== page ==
The second round of discussions by the rulemaking committee occurs at the Department of Education in Washington D.C. on Tuesday through Thursday, April 21 - 23. It is this group that will decide whether the final resolution of the distance student authentication issue goes beyond the clarifying language attached to the Higher Education Opportunity Act.
You can read the draft language (PDF submitted by the Department of Education) for the second round of discussions by Team III - Accreditation. Of primary importance to distance educators is Issue #1: Definitions of correspondence and distance education and Issue #10: Authentication of distance ed and correspondence ed students.
Issue #1: The lesser of the two issues, this one is an attempt to determine definitions for correspondence courses and distance education. The draft language defines various features of correspondence courses and then states that "Correspondence education may not be considered distance education." (pg. 2)
The definition of distance education is proposed as:
"Distance education means education that uses one or more of the technologies listed in paragraphs (1) through (4) to deliver instruction to students who are separated from the instructor and to support regular and substantive interaction between the students and the instructor, either synchronously or asynchronously. The technologies include--
- (1) The internet;
- (2) One-way and two-way transmissions through open broadcast, closed circuit, cable, microwave, broadband lines, fiber optics, satellite, or wireless communications devices;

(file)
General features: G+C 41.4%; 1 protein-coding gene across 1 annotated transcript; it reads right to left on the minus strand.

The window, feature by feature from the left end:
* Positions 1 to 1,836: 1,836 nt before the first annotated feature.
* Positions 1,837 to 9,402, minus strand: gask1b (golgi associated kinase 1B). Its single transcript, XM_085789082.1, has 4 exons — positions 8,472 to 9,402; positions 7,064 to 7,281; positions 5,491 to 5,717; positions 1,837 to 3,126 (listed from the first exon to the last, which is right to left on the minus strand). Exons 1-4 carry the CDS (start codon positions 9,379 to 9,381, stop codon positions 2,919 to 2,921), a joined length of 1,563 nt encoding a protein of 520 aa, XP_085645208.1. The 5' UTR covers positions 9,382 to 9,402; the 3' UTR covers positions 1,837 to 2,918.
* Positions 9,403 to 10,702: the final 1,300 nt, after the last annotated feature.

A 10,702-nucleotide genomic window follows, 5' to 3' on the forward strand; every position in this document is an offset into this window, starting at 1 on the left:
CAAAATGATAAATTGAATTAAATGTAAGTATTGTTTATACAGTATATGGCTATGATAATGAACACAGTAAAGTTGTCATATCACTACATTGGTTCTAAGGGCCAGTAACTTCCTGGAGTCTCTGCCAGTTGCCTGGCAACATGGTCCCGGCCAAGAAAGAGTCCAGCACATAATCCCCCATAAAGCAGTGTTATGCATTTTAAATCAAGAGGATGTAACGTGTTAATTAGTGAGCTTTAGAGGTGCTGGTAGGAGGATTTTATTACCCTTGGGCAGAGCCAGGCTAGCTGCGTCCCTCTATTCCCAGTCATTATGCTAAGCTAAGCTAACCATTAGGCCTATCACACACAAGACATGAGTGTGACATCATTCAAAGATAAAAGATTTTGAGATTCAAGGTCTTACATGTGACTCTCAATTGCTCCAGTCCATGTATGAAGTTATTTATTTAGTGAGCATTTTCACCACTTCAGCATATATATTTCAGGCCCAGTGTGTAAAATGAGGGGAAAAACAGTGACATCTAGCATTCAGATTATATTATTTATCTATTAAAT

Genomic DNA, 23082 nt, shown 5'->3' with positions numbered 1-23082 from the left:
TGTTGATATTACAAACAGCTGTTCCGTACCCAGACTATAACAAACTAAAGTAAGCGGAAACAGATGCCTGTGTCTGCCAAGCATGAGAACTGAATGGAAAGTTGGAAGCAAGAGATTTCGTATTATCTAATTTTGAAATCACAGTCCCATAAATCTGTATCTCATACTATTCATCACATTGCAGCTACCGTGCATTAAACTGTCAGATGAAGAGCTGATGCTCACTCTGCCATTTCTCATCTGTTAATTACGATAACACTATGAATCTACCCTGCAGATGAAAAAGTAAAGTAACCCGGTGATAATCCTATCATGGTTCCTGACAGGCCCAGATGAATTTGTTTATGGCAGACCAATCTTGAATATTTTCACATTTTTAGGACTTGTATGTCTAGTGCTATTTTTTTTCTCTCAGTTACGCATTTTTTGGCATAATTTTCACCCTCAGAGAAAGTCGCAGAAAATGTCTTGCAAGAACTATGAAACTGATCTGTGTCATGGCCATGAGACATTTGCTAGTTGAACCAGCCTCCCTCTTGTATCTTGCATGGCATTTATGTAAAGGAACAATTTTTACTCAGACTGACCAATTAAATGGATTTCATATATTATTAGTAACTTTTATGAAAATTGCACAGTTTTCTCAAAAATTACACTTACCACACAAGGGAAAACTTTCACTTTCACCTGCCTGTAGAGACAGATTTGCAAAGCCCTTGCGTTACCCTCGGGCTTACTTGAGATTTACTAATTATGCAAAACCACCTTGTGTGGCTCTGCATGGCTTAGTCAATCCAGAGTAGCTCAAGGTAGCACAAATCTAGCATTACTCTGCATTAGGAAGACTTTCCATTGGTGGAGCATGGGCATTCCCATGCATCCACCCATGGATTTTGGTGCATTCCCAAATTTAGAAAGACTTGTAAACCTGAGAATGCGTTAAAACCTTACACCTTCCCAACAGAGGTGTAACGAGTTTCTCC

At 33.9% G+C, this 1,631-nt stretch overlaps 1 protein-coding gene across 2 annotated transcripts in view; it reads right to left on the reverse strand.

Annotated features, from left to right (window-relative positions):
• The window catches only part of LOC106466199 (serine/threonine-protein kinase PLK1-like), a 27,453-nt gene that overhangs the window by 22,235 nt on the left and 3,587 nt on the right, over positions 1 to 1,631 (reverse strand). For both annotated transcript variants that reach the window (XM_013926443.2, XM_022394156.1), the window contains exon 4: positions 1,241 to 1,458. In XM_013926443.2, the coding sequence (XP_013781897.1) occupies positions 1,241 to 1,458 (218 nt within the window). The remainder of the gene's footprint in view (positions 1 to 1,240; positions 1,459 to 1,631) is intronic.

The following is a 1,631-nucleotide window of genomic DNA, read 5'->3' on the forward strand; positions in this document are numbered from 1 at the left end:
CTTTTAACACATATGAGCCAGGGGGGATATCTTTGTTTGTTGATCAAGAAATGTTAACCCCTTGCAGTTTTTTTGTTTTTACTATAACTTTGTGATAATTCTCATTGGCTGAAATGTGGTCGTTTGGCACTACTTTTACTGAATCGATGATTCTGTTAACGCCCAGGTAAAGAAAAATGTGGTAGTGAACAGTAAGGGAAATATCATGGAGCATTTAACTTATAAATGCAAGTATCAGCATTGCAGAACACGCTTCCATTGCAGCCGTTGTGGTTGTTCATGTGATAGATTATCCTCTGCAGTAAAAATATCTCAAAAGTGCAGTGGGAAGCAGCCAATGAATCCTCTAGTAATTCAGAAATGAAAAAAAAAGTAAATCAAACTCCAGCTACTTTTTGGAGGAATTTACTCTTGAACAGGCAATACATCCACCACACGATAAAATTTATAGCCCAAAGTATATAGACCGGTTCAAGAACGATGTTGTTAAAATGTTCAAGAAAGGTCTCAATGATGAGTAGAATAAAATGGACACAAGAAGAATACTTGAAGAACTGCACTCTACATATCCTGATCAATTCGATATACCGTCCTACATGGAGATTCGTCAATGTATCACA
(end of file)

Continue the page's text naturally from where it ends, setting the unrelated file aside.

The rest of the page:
- (3) Audio conferencing; or
- (4) Video cassettes, DVDs, and CD-ROMs, if the cassettes, DVDs, or CD-ROMs are used in a course in conjunction with any of the technologies listed in paragraphs (1) through (3)."
Issue #10: (pages 37-40) "Amends current regulations regarding change of scope and agency standards to include references to distance education and correspondence education and to require processes to authenticate distance education and correspondence education students."
This is the section of the HEOA that has all distance educators shaking their heads in disbelief. Fortunately, the draft language isn't too far crazy - but it's not perfect either:
"(g) Requires institutions that offer distance education or correspondence education to have processes in place through which the institution establishes that the student who registers in a distance education or correspondence education course or program is the same student who participates in and completes the course or program and receives the academic credit. The agency meets this requirement if it--
- (1) Requires institutions to verify the identity of a student who participates in class or coursework by using such methods as–
- (i) A secure login and pass code, randomly generated personal questions, or proctored examinations; and
- (ii) New identification technologies as they become widely accepted; and
- (2) Makes clear that institutions should not use or rely on technologies that interfere with student privacy."
The “randomly generated personal questions” is absolutely one of the methods that we were attempting to exclude via the clarifying language as a new identification technology that is not ready for prime time (another is the remote proctor "big Brother" camera). One way to read the language is that they are mentioning three possibilities for authenticating students - and that random personal questions will not be a requirement. However, just by having that language in there leaves open the door for an accrediting agency to require it.
BTW - I'm rather peeved that our accreditors, the Higher Learning Commission (North Central Association), saw fit to jump the gun on the student authentication language in the HEOA. The accreditation report that was due a couple of weeks ago asked us which of these intrusive student authentication methods we have already put in place at the college. We cited the clarifying language of the HEOA and told them that we are doing everything that we are required by law to do at this time. I still stand by that statement.